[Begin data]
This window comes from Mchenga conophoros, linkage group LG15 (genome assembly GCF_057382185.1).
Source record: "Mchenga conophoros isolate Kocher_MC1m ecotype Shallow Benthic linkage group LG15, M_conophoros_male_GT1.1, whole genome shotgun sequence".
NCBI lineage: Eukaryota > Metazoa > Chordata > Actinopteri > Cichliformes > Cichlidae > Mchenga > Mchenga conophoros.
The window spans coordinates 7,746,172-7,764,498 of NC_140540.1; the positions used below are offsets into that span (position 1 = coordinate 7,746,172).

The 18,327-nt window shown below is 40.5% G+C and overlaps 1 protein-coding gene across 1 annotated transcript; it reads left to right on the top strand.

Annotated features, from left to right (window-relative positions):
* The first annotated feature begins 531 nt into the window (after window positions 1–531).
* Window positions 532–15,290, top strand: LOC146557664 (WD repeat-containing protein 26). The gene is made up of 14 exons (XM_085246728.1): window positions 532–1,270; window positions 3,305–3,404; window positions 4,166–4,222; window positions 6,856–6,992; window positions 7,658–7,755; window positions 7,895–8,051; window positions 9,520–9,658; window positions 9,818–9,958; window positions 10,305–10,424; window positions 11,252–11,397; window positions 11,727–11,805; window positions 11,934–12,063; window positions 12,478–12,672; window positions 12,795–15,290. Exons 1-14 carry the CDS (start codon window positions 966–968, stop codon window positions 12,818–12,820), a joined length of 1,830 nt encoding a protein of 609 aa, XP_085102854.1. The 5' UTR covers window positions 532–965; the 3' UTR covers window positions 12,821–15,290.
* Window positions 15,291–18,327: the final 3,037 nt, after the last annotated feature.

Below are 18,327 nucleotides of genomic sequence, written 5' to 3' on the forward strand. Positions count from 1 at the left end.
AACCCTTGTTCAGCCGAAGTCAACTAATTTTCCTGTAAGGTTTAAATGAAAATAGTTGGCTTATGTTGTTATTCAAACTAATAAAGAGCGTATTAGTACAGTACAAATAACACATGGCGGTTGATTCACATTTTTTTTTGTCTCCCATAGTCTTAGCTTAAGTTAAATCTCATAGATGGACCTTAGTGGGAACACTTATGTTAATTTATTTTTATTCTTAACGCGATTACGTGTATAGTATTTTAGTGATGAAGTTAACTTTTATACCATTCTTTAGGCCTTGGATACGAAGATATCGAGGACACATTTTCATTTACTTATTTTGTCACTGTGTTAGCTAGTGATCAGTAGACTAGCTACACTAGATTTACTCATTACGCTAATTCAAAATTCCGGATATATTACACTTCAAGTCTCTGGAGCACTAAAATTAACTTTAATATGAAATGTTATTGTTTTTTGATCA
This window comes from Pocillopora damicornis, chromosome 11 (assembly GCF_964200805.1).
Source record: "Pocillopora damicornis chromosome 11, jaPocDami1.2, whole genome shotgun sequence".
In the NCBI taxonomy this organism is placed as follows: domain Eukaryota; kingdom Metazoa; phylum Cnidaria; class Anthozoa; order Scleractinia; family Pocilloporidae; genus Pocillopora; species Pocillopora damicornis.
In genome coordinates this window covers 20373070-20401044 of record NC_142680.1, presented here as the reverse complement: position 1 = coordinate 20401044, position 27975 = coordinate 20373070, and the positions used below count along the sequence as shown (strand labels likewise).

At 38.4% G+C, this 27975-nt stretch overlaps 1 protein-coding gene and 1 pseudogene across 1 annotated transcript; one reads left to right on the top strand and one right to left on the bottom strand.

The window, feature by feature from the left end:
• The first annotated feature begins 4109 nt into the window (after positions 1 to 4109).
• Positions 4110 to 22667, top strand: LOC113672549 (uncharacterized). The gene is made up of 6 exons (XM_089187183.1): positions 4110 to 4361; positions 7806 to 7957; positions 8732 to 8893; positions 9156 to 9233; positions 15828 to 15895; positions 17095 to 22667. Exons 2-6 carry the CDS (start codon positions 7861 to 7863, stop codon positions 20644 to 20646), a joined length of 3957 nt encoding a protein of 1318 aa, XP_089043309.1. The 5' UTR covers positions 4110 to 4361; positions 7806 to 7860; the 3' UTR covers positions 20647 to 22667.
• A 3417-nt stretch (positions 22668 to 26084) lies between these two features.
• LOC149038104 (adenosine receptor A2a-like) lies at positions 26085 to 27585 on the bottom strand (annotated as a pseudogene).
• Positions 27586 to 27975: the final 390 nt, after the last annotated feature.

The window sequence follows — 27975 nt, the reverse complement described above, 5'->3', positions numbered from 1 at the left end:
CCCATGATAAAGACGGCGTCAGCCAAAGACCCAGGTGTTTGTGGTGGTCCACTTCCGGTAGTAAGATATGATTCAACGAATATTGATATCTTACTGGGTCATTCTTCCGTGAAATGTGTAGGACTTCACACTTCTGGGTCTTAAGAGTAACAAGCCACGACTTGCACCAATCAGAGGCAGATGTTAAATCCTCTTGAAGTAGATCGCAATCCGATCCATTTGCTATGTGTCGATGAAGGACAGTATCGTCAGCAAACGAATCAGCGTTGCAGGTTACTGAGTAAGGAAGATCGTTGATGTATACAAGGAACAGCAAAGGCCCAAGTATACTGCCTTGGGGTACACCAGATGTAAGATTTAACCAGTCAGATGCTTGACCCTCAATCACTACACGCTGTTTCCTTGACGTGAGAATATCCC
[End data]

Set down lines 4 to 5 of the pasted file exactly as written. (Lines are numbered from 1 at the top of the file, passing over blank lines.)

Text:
The window spans coordinates 7,746,172-7,764,498 of NC_140540.1; the positions used below are offsets into that span (position 1 = coordinate 7,746,172).

The 18,327-nt window shown below is 40.5% G+C and overlaps 1 protein-coding gene across 1 annotated transcript; it reads left to right on the top strand.